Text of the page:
Though many people, especially media executives in traditional media, think that the new generation of children and teenagers have very short attention spans and simply flip through their smartphones not caring about the kind of content they consume, that's not necessarily the case.
Kids of today crave for high quality shows and content too. The only thing is that there are limited shows catering to these demographics with the kind of quality that say something like the MCU has.
Most shows oriented toward teenagers have the same boring tropes. And those that try to shake things up, have skewed perceptions of what teenagers of today are really like, what they value, what their habits are, and what kind of content they want to consume.
Fishman thought teenage girls were being fed “empty calories” rather than high-quality narrative shows. Historically, they were limited to shows by Nickelodeon and Disney — geared toward younger eyes — while MTV skewed older, says Carter Hansen, who founded Different Entertainment and previously worked at Generation Z media company Awesomeness. And for a generation increasingly literate with social platforms and distant from traditional TV channels, there was “nobody creating content in ways they wanted to consume it” back in the early 2010s, Hansen adds.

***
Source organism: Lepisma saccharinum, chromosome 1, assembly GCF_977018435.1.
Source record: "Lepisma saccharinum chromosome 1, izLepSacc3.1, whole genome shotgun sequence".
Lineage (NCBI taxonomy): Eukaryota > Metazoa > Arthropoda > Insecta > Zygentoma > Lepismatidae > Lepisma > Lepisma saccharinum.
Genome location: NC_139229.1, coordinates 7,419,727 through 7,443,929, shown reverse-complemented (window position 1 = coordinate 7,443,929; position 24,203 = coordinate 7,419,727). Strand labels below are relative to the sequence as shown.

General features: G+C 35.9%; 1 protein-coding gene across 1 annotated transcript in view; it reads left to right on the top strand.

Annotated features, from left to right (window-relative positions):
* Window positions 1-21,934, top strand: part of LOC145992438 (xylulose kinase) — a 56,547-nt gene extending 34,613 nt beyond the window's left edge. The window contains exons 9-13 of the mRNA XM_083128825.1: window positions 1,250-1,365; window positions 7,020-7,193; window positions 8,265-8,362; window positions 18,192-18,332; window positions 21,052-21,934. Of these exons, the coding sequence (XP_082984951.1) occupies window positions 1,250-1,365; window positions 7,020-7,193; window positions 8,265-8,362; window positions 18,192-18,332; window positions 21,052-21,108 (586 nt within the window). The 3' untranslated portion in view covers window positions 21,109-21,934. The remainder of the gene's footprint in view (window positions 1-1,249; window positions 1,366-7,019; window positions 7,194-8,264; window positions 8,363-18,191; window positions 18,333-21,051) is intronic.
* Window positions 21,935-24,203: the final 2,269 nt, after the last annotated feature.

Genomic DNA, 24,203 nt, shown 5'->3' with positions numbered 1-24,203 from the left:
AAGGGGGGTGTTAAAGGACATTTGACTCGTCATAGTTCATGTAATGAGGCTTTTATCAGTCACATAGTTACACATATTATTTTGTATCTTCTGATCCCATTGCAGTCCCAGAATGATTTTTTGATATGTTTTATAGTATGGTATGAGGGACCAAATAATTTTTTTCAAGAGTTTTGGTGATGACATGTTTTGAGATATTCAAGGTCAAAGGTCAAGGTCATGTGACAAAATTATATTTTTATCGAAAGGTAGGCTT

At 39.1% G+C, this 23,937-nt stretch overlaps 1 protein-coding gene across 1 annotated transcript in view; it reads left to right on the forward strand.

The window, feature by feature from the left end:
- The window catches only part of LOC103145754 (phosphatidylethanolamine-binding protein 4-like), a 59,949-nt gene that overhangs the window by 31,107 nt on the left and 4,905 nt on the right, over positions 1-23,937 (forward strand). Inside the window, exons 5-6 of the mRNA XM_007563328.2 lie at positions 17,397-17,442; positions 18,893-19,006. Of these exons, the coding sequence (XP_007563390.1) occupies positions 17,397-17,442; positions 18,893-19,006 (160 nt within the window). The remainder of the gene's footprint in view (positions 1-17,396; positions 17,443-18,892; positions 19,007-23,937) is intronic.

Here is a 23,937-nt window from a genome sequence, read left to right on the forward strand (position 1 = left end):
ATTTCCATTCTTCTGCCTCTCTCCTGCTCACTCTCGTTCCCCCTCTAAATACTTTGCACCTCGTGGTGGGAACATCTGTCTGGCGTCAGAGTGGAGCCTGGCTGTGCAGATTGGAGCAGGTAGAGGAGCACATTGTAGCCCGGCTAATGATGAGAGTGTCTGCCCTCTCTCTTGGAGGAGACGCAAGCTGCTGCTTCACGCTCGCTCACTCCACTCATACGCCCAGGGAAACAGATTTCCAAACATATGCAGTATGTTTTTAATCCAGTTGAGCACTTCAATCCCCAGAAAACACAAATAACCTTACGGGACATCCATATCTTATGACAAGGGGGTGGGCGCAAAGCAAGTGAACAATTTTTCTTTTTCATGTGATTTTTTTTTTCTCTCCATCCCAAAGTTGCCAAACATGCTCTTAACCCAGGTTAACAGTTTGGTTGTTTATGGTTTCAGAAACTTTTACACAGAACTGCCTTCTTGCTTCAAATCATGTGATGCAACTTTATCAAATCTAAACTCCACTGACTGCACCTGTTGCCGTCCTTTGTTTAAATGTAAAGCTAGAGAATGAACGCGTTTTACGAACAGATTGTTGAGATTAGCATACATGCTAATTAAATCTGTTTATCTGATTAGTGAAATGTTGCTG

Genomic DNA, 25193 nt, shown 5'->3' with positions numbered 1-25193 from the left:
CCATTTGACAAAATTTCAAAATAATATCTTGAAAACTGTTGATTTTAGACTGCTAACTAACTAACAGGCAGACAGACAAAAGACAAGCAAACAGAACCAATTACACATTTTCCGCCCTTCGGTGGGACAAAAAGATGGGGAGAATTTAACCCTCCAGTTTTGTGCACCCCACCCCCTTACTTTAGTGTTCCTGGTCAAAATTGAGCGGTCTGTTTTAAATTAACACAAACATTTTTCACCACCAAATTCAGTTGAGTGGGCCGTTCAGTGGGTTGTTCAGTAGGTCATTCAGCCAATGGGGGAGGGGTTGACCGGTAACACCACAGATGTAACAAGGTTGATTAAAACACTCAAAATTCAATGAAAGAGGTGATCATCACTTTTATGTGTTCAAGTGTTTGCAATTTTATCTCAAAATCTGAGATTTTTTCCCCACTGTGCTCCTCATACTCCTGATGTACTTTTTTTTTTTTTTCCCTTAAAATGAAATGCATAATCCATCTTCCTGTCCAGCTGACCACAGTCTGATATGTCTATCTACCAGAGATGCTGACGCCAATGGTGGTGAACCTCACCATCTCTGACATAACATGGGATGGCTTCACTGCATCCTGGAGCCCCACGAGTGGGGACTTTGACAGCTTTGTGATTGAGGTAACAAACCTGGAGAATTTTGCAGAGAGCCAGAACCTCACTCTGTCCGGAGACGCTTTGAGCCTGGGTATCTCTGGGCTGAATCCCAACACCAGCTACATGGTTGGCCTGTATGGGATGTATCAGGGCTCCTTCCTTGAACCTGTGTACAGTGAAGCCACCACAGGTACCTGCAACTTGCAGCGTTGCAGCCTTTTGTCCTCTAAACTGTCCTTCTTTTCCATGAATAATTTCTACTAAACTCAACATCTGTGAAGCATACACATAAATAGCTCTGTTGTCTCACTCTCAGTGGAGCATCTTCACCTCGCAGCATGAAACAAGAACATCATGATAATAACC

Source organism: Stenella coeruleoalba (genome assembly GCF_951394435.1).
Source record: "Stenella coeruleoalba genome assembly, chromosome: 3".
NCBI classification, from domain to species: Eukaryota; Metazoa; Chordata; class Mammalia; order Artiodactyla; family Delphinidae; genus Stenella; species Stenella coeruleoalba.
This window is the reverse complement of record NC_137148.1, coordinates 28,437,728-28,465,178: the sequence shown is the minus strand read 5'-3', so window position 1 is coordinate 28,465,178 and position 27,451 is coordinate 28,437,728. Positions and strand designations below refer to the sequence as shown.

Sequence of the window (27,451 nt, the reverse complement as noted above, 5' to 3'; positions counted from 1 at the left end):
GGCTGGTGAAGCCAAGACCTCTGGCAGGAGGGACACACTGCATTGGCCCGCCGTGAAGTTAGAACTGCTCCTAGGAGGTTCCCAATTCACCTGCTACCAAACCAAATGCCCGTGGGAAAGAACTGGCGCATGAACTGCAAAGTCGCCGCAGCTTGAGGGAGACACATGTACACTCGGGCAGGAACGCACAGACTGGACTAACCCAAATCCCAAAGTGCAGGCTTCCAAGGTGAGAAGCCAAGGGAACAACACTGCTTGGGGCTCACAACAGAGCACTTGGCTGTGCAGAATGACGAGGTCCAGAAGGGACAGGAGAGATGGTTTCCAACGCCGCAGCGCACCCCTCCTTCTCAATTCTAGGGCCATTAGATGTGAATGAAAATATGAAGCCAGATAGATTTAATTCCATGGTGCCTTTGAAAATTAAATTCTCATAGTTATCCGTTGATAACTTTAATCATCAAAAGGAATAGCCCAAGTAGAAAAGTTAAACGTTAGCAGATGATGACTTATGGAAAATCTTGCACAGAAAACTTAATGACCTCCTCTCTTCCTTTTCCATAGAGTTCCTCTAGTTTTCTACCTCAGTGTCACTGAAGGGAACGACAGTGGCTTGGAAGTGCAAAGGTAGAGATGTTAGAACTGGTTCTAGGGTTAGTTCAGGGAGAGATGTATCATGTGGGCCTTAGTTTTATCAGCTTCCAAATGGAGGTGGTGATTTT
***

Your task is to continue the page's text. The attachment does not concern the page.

People assume Gen Zers have 20-second attention spans, content to flick through Instagram feeds and watch stories that disappear. Fishman diagnosed them differently: If you serve a whole generation with disposable assets, he argues, you’ll train them to throw things away. This climate spurred Fishman to launch Brat, a YouTube-first digital production company, in 2017, with partner Darren Lachtman.
The concept of Brat's shows has been modeled after the MCU, in which characters' storylines overlap with other shows such that viewers can get to see them interact with each other. This would also let them expand the direction in which they take the narratives.
Despite casting social media influencers without any acting experience, Brat has seen quite some success with at least 4 billion minutes consumed by the audience on Youtube to date. Each episode has at least 50,000 concurrent viewers while the channel itself has garnered 3.1 million subscribers.
The shows are meant to occupy the space between casual vlogs and scarcer high-budget Netflix series — as Brat seeks a piece of the fast-declining traditional television market, with its nearly $70 billion in ad dollars.
Now, this is not to say that Brat won't be facing any challenges. Though it is true that Youtube's platform has good reach, that doesn't mean Brat has dominance over the market. And they still have to contend with traditional media and streaming services like Netflix who have also been churning out good original shows aggressively.
Brat is operating in an increasingly crowded, or “unprecedentedly fragmented” space, as Napoli puts it. And Brat’s use of influencers is hardly breakthrough, as other media companies like Awesomeness — founded years earlier in 2012 — leveraged already-popular YouTubers.
We are yet to see whether Brat's strategy will pay off in the long run.
(Image credit: Zoe Valentine/Brat)